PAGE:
• Give power refers to God’s control as He uses His servants as His instruments; their impact is like a ripple in a pond caused by throwing in a small stone. In addition, we have no reason or need to fear our Lord for the future; rather, we can reverence and trust in His protection and provision.
  • Two witnesses are two people (either angelic or human) who are God’s representatives. They possibly represent some sort of Moses and Elijah. Their call is to stand against the beast and testify to the believers to stand for the faith, possibly in the final days before Christ returns. 
  • Prophesy for 1,260 days. Not necessary literal, some view this as denoting the Great Tribulation (from Daniel,) which really means enduring great troubles. Three and a half years is the same meaning as 42 months—42 months of 30 days each x 30 days = 1,260 days. (Dan. 9:2-24; Rev. 12:6). 
  • Clothed in sackcloth meant being remorseful and repentant. It referred to a coarse burlap type of material woven from goat hair to signify one’s mourning or repentance. This also denotes, as Zechariah states, a promise for a full restoration and blessing for God’s people (Joel 1:13; Jonah 3:5-6; Matt. 11:21).
  • Two olive trees. Olive Trees in combination with Lamp stands usually refers to the two anointed ones, such as Moses and Elijah, or the ruling class of priests and kings. In Zechariah, this meant presenting two ruling houses—“the king” and “the priest,” possibly referring to Zerubbabel and Joshua (Zech. 4:2-14). Many Jewish thinkers see this as futuristic, pointing to a messianic figure, either a priest or a king. Both were fulfilled in Christ.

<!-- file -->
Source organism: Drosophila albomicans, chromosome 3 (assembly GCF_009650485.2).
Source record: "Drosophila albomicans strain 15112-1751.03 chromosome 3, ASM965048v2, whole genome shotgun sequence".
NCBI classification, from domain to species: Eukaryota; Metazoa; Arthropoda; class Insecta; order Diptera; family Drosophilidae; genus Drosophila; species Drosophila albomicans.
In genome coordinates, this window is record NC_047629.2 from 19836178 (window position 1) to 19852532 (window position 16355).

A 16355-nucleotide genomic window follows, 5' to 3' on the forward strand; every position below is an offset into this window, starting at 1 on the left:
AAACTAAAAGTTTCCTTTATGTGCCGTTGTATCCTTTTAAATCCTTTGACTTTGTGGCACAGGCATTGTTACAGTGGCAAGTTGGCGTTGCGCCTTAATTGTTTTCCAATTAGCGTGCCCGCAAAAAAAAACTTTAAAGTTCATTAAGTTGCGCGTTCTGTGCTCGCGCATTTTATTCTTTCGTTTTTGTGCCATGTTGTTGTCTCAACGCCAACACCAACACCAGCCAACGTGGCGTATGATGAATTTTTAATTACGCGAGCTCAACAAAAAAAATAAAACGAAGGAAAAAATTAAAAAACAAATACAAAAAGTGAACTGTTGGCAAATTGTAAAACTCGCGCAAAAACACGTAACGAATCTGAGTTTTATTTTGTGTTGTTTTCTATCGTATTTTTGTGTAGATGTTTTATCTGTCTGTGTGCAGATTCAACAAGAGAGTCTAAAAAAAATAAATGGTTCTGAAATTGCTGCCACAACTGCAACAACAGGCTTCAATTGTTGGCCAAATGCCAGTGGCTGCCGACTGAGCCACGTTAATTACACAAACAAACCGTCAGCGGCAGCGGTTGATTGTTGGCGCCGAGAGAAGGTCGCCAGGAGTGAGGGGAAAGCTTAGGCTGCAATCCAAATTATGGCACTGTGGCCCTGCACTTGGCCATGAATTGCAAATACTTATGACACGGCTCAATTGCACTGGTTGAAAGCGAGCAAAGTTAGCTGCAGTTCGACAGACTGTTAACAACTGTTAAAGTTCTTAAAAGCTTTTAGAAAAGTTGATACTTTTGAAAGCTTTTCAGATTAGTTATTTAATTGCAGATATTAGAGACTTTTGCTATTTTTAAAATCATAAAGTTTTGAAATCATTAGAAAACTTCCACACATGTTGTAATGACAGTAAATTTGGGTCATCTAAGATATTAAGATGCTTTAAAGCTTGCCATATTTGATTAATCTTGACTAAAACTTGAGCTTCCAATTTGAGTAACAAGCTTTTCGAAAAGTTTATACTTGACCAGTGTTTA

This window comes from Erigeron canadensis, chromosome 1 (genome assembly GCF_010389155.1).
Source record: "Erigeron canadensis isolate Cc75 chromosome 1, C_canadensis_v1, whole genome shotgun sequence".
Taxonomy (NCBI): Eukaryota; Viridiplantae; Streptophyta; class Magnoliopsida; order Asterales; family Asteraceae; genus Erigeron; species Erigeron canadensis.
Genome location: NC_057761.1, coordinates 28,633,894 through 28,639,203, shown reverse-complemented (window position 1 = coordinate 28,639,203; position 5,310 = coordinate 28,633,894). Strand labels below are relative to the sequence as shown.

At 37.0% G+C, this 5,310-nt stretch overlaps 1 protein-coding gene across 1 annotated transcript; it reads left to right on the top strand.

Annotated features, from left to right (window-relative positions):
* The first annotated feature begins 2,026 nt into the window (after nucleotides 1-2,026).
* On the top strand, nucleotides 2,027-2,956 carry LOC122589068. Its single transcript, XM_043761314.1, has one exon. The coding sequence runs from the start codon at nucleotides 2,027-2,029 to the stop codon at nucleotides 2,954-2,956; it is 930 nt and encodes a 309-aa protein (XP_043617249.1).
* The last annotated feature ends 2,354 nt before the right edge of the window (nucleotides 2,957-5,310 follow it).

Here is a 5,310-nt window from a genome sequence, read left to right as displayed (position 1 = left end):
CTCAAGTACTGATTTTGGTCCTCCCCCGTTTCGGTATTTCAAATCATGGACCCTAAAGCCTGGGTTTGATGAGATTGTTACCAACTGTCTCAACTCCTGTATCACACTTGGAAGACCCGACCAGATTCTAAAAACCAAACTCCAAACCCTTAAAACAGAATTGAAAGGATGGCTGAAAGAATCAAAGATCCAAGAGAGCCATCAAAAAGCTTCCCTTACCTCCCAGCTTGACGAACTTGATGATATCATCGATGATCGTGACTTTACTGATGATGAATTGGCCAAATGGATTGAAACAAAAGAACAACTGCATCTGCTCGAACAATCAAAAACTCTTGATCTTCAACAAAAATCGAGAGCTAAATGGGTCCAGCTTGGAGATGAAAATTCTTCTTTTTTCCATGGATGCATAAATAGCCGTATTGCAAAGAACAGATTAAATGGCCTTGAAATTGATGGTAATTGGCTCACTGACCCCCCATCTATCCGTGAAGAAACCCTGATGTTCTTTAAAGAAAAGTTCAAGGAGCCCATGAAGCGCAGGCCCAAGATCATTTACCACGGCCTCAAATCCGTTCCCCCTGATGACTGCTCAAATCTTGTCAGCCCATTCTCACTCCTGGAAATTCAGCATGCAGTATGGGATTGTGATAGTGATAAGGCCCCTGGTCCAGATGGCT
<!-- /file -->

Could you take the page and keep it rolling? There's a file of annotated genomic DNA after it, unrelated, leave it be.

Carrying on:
• Two lampstands refers to reverence to God. Also, in Revelation, it refers to the Church as the body of believers whose duty it was to be a light as a witness for Christ. The objects possibly point to the two good of the seven churches. The description in this passage calls attention to the scope and power that God gives for us to remain faithful and give an effectual testimony (Rev. 1:12-20).
  • Stand before the Lord refers to those who are His representatives and/or His Church (Matt. 18:10; Rev. 4:4). It could also have referred to O.T figures that did not die, such as Enoch and Elijah, the power and impact of Moses, or to the Zechariah passage. Most probably, it was all of the above.
  • Fire comes from their mouths possibly refers to some supernatural spiritual gifting that God gives these beings (Lev. 9:24-10:02; 1 Kings 17:1; 18:41). In the Jewish culture then, it meant to stare back at someone spitefully who was being disrespectful. But, because of the mouth usage, this is also a metaphor for prophesying Judgments; these events could happen literally, be metaphorical, or both (1 Kings 1:10-12; Jer. 5:10-14).
  • Power to shut up the sky refers to drought that was used as punishment for disobedience (1 Kings 17:1; 18; Luke 4:25; James 5:17). Elijah was a miracle worker. He is not an esoteric figure but an inspiration and incentive for the power and prominence we have available to us. Elijah also represents the “everyman,” who, by his prayer life, was powerfully used by God (1 Kings 17:1; 18: 1, 41-46; 1 Sam. 12:17-18)! 
  • Turn the waters into blood. This is reminiscent of Moses and the miracles God used through him to convince Pharaoh and the Israelites of God’s purpose and power (Ex. 7:14-25). John may be using this part of the passage also as a slap in the face to the arrogant Jew who refused to see Christ—who still wanted for a messiah when one had already come (Deut. 18:15-18; Mal 4:5).